470

View the Present Through the Promise

Scripture References

Further Reflections on Scripture References

This hymn grapples with the “already, but not yet” of Advent, urging us to respond in gratitude to Christ as a “present” and a “promise” given. Based on the repeated conviction that “Christ will come again,” it calls us to action, to a transformation of life that we might be signs: a small but real portion of the coming kingdom that points toward the complete reality.
 
Sing! A New Creation

Confessions and Statements of Faith References

Further Reflections on Confessions and Statements of Faith References

Heidelberg Catechism, Lord’s Day 19, Question and Answer 52 professes that “in all distress and persecution, with uplifted head, I confidently await the very judge who has already offered himself to the judgment of God in my place and removed the whole curse from me. Christ will cast all his enemies and mine into everlasting condemnation, but will take me and all his chosen ones to himself into the joy and glory of heaven.”
 
Our World Belongs to God, paragraph 57 describes what believers can expect to experience: “…We will see our Savior face to face…he will set all things right…we face that day without fear for the Judge is our Savior whose shed blood declares us righteous. We live confidently, anticipating his coming...”
470

View the Present Through the Promise

Tune Information

Name
FRANKLIN PARK
Key
G Major or modal
Meter
8.5.8.5.8.8.8.5

Recordings

Musical Suggestion

Play this sturdy tune at a steady andante tempo. The consistent invitation to sing “Christ will come again” in harmony reinforces the source of our Advent hope. Make the most of the alteration between the unison singing and the harmony. Use a brass ensemble and/or choir on the harmony parts, or have a choir or a soloist sing most of the text and have the congregation join in on “Christ will come again.”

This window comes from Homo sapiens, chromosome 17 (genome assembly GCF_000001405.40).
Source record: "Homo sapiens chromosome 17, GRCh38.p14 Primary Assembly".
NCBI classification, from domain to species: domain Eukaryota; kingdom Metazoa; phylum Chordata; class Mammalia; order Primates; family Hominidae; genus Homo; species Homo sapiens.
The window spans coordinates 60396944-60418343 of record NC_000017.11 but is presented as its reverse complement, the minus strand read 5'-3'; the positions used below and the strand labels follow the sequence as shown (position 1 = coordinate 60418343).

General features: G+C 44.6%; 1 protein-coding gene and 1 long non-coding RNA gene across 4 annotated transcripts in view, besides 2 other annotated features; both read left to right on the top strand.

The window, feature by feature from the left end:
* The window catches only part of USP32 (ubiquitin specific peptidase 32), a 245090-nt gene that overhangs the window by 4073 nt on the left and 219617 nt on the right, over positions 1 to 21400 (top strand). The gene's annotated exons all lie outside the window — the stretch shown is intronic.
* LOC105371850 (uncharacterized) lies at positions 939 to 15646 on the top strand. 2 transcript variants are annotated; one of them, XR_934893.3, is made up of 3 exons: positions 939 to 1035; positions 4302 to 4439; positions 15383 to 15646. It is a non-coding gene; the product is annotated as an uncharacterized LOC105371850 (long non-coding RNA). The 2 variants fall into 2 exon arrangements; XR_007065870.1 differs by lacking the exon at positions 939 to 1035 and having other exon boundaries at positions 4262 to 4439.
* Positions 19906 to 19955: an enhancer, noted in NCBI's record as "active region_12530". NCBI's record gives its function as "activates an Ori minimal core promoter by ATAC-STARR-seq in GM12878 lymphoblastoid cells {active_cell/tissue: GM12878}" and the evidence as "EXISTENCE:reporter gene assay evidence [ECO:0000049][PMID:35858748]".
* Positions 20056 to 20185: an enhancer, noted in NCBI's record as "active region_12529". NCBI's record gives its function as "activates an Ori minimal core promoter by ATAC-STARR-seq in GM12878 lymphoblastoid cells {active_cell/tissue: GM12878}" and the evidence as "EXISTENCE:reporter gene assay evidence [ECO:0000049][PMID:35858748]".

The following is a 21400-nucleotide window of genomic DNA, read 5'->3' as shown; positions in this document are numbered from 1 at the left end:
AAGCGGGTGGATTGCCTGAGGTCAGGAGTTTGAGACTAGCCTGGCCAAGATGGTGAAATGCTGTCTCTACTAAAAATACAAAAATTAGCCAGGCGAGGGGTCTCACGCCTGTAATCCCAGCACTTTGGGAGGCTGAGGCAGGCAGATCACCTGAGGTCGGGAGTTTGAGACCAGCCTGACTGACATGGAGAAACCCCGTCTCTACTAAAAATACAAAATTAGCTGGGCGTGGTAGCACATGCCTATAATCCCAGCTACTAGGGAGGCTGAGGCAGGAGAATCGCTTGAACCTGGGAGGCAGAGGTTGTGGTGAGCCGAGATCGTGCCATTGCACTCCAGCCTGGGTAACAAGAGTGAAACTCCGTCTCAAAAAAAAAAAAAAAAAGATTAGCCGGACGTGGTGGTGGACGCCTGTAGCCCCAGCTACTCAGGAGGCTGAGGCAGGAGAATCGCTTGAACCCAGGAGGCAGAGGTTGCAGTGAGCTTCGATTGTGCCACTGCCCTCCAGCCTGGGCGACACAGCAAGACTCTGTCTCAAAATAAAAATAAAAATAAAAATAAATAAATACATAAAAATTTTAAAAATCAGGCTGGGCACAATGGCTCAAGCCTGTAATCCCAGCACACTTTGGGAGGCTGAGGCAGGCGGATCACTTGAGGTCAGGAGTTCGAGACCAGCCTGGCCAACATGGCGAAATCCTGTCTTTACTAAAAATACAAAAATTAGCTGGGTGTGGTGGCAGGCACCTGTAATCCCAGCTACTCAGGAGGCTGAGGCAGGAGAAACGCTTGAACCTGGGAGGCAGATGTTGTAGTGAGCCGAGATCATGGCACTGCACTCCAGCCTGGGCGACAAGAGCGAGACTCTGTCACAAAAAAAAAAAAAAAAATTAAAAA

Consider using this song:
  • During the Advent season.
  • As an anchor for a liturgy on the first Sunday of Advent: use the first stanza in the Approach to God, the second stanza at the Proclamation, and the third in the Response to God.
  • As a response to a portion of an Advent prayer that follows the contours of the stanzas.
(from Reformed Worship, Issue 61)
— Emily Brink

Play this sturdy tune at a steady andante tempo. The consistent invitation to sing “Christ will come again” in harmony reinforces the source of our Advent hope. Make the most of the alternation between the unison singing and the harmony. Use a brass ensemble and/or choir on the harmony parts, or have a choir or a soloist sing most of the text and have the congregation join in on “Christ will come again.” 
470

View the Present Through the Promise

Hymn Story/Background

Many advent texts focus on the first coming of Christ into the world; Thomas Troeger wrote this text based on Matthew 24:42-44 to focus more specifically on the promise that “Christ will come again.” He wrote the text in 1985 and it was first published in New Hymns for the Life of the Church (Oxford, 1992). 
— Emily Brink

Roy Hopp writes that he wrote this tune “while traveling to Franklin Park in Bostom, MA and later re-fashioned it into a choral anthem at the request of John Witvliet for his Calvin College Campus Choir. 
— Emily Brink

Author Information

Thomas H. Troeger (b. 1945) has written twenty books in the fields of preaching, poetry, hymnody and worship. He is a professor of preaching at Yale Divinity School and also teaches at the Yale Institute of Sacred Music. His hymns are published in several collections published by Oxford, and are found in many hymnals across the English speaking world; he also travels widely to lecture on imaginative preaching and worship. His latest book on preaching is Wonder Reborn: Preaching on Hymns, Music and Poetry. He is also an accomplished flute player and often performs during presentations as part of his approach to stimulate imaginative preaching and hymnody for the 21st century. He is ordained in both the Presbyterian Church (USA) and in the Episcopal Church. Before coming to Yale, he taught from 1991-2005 at the Iliff School of Theology in Denver, CO. 
— Emily Brink

Composer Information

Roy Hopp (b. 1951) is the Director of Music at Woodlawn Christian Reformed Church in Grand Rapids, MI and Adjunct Professor of Choral Music at Calvin Theological Seminary, where he directs the Calvin Theological Seminary Choir.
 
Hopp graduated from Calvin College with a Bachelor's Degree in Music Education and from Michigan State University with a Master's Degree in Choral Conducting. He did further studies in church music and composition with Richard Hillert at Concordia University in River Forest, IL. He has served as a Director of Music in churches in West Michigan and Colorado for over twenty years.
 
His choral compositions have appeared in the catalogues of AugsburgFortress, earthsongs, GIA, Kjos, MorningStar, and Selah and over eighty of his hymn tunes have been published in hymnals and collections in the United States, Canada, England, Wales and Scotland.
Hymnary.org does not have a score for this hymn.



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